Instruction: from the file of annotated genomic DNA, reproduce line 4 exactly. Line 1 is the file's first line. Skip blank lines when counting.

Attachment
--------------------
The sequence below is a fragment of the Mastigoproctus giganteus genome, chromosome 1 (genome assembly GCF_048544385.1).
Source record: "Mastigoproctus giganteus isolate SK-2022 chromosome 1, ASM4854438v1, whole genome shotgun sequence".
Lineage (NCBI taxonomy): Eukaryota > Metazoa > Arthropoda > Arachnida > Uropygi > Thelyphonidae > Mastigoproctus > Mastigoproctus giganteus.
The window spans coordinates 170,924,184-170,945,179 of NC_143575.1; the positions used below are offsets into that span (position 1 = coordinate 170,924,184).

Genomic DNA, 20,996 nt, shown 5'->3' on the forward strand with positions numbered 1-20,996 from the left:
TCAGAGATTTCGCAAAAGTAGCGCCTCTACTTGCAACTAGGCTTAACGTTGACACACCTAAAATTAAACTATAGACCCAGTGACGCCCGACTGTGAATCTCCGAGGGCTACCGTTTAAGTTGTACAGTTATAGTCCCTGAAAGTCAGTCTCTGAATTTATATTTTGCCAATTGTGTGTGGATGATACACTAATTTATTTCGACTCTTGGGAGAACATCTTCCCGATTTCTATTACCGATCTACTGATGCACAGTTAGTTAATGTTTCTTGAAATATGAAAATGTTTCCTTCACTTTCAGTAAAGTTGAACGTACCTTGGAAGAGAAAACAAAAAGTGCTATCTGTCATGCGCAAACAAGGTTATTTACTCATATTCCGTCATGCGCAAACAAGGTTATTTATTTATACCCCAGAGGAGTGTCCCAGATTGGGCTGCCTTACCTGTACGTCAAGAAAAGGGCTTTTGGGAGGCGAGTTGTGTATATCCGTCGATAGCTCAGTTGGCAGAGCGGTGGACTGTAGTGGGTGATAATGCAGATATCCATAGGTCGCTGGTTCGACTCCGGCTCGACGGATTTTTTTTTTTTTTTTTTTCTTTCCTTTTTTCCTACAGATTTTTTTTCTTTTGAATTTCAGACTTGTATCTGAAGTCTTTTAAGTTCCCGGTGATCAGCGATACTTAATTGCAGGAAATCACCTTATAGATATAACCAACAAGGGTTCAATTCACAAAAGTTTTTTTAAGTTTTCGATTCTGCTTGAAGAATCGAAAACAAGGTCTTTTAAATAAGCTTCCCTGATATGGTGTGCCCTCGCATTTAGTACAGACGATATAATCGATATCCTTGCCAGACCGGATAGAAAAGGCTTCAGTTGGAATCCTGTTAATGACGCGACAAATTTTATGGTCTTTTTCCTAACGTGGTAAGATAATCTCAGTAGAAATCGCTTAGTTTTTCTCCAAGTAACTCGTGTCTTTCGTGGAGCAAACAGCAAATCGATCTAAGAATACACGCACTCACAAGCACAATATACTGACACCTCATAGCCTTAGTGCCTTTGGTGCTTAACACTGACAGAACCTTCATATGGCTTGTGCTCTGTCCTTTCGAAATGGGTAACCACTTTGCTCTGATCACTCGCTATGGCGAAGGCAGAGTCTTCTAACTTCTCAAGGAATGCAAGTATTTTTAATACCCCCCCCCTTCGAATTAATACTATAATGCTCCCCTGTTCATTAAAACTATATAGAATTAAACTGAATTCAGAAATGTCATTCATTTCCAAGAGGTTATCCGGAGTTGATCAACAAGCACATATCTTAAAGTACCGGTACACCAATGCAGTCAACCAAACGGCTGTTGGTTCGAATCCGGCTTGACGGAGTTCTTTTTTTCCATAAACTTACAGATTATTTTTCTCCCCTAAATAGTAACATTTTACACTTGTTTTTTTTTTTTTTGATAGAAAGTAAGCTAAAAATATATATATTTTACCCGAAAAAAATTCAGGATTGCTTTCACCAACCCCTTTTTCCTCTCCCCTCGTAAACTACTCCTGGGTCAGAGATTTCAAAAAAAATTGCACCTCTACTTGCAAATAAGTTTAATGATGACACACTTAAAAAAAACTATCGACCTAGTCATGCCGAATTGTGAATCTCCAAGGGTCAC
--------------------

The window spans coordinates 170,924,184-170,945,179 of NC_143575.1; the positions used below are offsets into that span (position 1 = coordinate 170,924,184).